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dapaterson said:You joked about an accident that occurred due to failed training and leadership. It's not funny. It kills soldiers. The RCA refused to admit that a gun tractor transports soldiers - they declared it a weapons system and therefore permit operators with a basic drivers' course to transport troops. All other drivers require minimum experience levels before being permitted to transport troops. The leadership denied drivers adequate rest.
Inexperienced driver plus Bad roads plus Inadequate rest killed a gunner twelve years ago. So yes - maybe you can buff out the scrapes on your colours. But you can't bring back the life that was lost because of that failed leadership.
I'm not sure why you've got your tail in a knot over one line here but let me assure you that I and the artillery take driver training and leadership duties very seriously.
I've been a young gunner driving guns and troops and ridden in the back as a gun number numerous times before I became an officer and started leading troop and battery movements. In all cases we trained our people to a) drive the vehicles b) drive the vehicles towing guns and c) driving them with due care.
When I look at this one accident in the picture and read the caption I see a vehicle that went around a gravel road too fast and the gun rolled. That's an accident. There's nothing in that picture or caption about failed training or failed leadership or lack of experience or lack of rest. That's a conclusion that you are drawing in the absence of information.
I know that going way back the Service Corps always had a thing about the troop transport issue but if you think about it the Service Corp was the only organization that ever transported troops as "cargo". For them rules for separating personnel from ammunition and even having new drivers gain some experience before transporting either makes some sense. (there was also the one about drivers do not unload cargo). The artillery routinely carries detachments and explosives, the infantry routinely carries their rifle sections, even the armoured corps carries their recce dets in their vehicles. To the best of my knowledge neither the infantry nor armoured corps have an "experience" factor that needs to be checked off before transporting the people that make up their sections and dets. They are all part of the crew. It's a whole different paradigm. "The RCA refuses to admit that a gun tractor transports soldiers"? Hardly. We know better than anyone what we're doing and what the consequences of that might be. The training to drive with a detachment and explosives on board is built into our training system and the fact that we have soldiers and high explosives on board is drilled into everyone from square one. Our drivers aren't just truckers; they're part of the detachment and everyone on board the truck is a buddy.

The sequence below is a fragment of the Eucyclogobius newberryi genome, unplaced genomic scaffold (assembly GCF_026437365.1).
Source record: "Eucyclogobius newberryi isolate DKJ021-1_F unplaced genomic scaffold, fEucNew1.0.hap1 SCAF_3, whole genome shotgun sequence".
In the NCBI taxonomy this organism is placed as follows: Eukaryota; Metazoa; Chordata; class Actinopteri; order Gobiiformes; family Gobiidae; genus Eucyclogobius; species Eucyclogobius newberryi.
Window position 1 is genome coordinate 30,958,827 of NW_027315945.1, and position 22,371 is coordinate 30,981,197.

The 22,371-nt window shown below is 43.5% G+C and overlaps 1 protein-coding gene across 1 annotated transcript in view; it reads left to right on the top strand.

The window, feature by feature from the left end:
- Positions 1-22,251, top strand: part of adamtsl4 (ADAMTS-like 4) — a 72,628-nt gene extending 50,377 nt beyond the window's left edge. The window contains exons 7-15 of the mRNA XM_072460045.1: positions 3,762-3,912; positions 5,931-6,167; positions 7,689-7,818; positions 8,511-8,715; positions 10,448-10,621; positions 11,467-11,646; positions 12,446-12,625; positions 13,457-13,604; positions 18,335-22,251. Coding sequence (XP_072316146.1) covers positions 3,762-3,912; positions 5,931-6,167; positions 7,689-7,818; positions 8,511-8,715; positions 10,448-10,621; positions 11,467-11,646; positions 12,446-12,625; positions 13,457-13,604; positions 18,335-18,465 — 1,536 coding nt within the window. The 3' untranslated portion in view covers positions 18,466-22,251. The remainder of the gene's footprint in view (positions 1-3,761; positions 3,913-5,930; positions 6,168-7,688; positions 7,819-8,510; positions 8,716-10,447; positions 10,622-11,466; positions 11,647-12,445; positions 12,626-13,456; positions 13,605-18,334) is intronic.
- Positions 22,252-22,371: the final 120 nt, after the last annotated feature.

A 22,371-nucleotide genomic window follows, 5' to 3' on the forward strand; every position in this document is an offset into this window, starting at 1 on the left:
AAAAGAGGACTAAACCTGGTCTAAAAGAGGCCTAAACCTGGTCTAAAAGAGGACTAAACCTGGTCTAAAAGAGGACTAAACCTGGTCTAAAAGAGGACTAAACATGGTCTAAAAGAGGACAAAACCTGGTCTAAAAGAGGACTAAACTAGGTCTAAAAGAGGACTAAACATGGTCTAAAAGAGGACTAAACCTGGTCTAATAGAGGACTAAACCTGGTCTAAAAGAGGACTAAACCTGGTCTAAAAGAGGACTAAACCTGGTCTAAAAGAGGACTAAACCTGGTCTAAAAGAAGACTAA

I did a fatal accident board almost thirty years ago because a young driver rolled a 106 jeep (without gun). He had a 404 for jeep but had never driven the 106 version which is sprung differently. His inexperience with that type may have been a factor but then again it may just have been momentary inattention as well. We can all speculate on the cause but the simple fact of the matter is that we do difficult things under difficult conditions and regardless of training and leadership things sometimes go south. While a fatality a dozen years ago is a tragedy it is not an indictment of a system that isn't working adequately nor a sign that it is fraught with failed training and failed leadership.